BREATHING IS AN involuntary muscle reaction. It’s a good thing humans don’t need to think about it, or attention-deficit-disordered people like me would seriously impact the average lifespan of our species. However, the thoughtless activity of inhaling and exhaling requires quite a bit of thought when you sit through birthing classes and learn (or at least try to) the various techniques for respirating through contractions and birth. It’s astounding how many ways one can actually breathe. And it’s just as interesting how unnatural some of the breathing options are when you’re involved in one of the most natural of all acts: birthing a baby. One technique requires you to take three short breaths and exhale after each while saying, “Ah hee Ah hee Ah ho.” It’s hard to keep a straight face when your wife is making sounds like a distorted laugh-track, but heed me, my fellow men: Laughing does not go over well, even if your wife is just pretending she’s in labor.
During the role-playing, Tepu, our delightful instructor at Christ Hospital, encouraged us guys to rub our wives’ backs and whisper pleasant nothings to them. When we had reached the stage where the contractions kick into high gear and the pain increases significantly, she announced: “Now is the time to say something sweet to your wife, to give her some good news. Can one of you guys suggest something sweet and encouraging to say?”
I looked around, hoping one of the other guys had the answer, but they all had their eyes focused on the ground. I raised my hand.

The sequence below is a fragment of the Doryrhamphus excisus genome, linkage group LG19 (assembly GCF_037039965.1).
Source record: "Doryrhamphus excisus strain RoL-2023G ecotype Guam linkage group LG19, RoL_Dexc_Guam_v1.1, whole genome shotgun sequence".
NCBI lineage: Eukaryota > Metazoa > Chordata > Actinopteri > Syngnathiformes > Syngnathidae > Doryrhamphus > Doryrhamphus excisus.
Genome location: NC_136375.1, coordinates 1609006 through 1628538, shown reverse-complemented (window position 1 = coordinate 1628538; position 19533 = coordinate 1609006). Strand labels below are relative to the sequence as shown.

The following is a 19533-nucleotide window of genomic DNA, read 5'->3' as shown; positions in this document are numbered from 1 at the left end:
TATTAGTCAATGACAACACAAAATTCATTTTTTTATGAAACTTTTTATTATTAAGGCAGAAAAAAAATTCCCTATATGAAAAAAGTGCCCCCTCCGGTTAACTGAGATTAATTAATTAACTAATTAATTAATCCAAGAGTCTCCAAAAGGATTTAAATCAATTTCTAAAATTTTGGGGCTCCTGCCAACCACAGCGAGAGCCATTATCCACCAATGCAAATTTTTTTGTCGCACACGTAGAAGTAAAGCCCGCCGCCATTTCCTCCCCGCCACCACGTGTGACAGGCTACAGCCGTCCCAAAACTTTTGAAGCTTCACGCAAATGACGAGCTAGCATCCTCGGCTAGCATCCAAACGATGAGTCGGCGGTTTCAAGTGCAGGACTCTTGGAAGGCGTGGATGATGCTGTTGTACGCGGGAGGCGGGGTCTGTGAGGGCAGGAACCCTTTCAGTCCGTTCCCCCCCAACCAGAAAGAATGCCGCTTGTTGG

“Yes, Steve,” said Tepu, “what piece of good news would you offer to help your wife through her breathing at this tough time?”
I said: “Great news! I just saved $200 on my car insurance.”
The class chuckled. The instructor? Not so much. The correct answer, I came to understand, was something like, “You’re doing great, and it’s almost over.” I should have known.
I do know from the births of my two daughters, and from talking to other parents, that the exercises often get thrown out the window and the breathing—not to mention the grunting, and the crying, and the calling dad nasty names—goes on auto-pilot. Dad counting from one to eight to help time the pushes becomes, to the mother, like fingers screeching down the chalkboard. And for those of us who have given birth or witnessed one, we all know that hell hath no fury like a woman 10 centimeters dilated. And that takes us to the topic of pain medication.
While I understand and can appreciate the various benefits of natural birth, I struggle to understand why any woman would want to put herself through it. Sure, there are some risks with painkillers (just ask Rush Limbaugh), but there are even more every time you step into your car. Life is nothing but a big risk. Which is why I’m all for relying on the marvels of science as much as you can to medicate that pain away. Angie is in the same camp.
One of the last things we did in class was watch a video showcasing two couples giving birth. One couple took the more common route with their baby and relied on pain meds to help the process. The other couple gave birth to twins without pain meds, much to my admiration. The woman must have been made of steel, or was a certified masochist. And maybe an exhibitionist, too, as she allowed a camera crew to videotape her entire birth process, including some very up-close-and-personal shots. I had to look away at times, and now Angie thinks I’m going to faint in the delivery room. I didn’t with my first two daughters, so I think I’ll be fine this time around. At the very least, I know exactly what I’ll be chanting when our two baby girls make their appearance: Interesting. Wow. Interesting. Wow. Interesting. Wow.
Illustration by Kevin Miyazaki / Redux
Originally published in the August 2008 issue.